Farmers are also urged to understand the time element on the effects of both organic and inorganic fertilizers. “If their crops need urgent attention, farmers have an option which one to choose,” Dr. Goloran says. “One thing that I would like to emphasize, regardless of fertilizer sources, be it organic or inorganic, both require soil testing as a prerequisite, so that farmers would know the rate and type of fertilizer to be applied to their crops.” 

Both organic and inorganic fertilizers have drawbacks. “Both have disadvantages when we are talking about excessive rates of application,” he points out. “I think the discussion should not only be about the sources or types of fertilizer but about the rate. At the moment, farmers do not have the luxury to determine the appropriate rate because they do not have the critical soil information.” 

Help from government

This is where the help of the government comes in. “I think we should define soil infertility based on the quality of soil test results,” Dr. Goloran says. “This area should be given priority investment by the government and non-government organizations or the private sector.”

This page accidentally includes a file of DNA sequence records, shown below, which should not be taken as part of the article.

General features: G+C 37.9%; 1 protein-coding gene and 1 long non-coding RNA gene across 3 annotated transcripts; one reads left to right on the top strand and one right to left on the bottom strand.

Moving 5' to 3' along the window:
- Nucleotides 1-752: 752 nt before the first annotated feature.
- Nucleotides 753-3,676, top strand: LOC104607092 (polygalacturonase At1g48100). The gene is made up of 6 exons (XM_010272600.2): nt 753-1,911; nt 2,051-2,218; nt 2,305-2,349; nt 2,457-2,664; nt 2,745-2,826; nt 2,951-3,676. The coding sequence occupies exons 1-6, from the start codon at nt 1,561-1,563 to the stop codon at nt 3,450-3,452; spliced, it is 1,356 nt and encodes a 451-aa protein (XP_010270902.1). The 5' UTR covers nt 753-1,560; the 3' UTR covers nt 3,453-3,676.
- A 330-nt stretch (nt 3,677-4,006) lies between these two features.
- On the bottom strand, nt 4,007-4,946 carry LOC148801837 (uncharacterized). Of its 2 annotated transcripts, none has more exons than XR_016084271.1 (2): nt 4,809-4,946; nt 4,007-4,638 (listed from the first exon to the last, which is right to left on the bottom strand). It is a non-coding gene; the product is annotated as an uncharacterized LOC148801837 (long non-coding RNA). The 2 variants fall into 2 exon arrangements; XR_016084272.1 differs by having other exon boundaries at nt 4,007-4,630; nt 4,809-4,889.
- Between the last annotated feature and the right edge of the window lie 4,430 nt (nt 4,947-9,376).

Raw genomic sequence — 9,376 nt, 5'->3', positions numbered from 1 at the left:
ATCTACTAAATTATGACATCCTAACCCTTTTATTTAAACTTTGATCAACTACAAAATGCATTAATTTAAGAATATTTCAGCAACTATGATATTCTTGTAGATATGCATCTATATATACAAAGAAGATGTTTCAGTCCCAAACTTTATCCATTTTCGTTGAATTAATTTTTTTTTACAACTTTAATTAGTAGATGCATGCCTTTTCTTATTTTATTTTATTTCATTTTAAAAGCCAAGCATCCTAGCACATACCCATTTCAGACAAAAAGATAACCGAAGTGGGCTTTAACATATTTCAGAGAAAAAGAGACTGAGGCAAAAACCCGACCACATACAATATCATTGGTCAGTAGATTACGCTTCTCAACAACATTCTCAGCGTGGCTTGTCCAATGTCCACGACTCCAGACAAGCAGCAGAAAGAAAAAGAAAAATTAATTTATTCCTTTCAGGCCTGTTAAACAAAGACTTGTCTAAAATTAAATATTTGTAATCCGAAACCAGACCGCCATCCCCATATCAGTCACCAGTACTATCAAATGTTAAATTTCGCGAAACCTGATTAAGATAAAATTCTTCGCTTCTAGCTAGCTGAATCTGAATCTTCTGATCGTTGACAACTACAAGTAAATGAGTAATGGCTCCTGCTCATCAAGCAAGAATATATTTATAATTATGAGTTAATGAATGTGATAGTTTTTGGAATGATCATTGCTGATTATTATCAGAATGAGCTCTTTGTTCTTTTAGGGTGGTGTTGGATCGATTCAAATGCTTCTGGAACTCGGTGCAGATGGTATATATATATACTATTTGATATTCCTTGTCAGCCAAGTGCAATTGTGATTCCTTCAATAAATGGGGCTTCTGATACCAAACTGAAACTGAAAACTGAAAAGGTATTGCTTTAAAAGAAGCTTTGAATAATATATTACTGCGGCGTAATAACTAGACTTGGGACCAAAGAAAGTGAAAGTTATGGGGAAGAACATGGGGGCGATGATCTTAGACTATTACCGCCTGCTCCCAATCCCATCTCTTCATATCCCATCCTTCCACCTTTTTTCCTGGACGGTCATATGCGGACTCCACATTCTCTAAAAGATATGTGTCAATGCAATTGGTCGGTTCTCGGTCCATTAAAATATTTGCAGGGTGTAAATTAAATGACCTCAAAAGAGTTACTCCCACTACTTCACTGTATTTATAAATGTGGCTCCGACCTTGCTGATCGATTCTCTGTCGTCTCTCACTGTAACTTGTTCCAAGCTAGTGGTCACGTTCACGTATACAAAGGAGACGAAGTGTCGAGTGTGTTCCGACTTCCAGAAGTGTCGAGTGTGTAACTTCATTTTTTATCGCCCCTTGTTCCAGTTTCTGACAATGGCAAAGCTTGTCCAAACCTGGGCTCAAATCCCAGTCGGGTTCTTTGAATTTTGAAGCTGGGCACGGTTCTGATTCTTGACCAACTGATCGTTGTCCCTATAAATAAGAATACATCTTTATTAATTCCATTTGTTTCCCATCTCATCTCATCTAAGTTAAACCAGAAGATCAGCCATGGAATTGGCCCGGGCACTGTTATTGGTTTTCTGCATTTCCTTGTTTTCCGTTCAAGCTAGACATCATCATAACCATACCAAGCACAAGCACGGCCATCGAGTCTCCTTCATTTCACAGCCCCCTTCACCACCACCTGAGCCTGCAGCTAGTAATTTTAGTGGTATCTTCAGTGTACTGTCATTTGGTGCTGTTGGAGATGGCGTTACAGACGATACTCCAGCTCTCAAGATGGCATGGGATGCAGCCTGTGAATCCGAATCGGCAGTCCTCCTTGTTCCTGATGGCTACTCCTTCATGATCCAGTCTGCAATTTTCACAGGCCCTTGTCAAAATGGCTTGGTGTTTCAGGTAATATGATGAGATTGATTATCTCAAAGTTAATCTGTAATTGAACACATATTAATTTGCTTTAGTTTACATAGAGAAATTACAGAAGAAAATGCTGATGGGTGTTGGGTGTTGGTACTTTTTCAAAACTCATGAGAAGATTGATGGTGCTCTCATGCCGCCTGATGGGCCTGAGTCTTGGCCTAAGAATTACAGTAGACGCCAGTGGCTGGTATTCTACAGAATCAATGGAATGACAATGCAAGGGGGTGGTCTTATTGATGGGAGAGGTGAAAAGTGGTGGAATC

Currently, Dr. Goloran is working on a project in the southern part of the Philippines, which is funded by the Australian Centre for International Agricultural Research (ACIAR) and Philippine Council for Agriculture, Aquatic and Natural Resources Research and Development (PCAARRD). 

The main objective of the project is to help smallholder farmers increase their income via effective soil and land management of rubber-based cropping systems. It has a strong emphasis on the development of an effective fertilization program that can support the complex nutritional requirements of diverse crops. “The key here,” he says, “is soil health.” –

Photos by Henrilito Tacio and courtesy of Johnvie Goloran

What is your reaction?

In Love
Not Sure
Agriculture Monthly magazine is the Philippines' best-selling magazine on all things agriculture. It is packed with information and inspiration on how to make the most of your farm or garden.

    You may also like

    Leave a reply

    Your email address will not be published. Required fields are marked *

    More in:COMMUNITY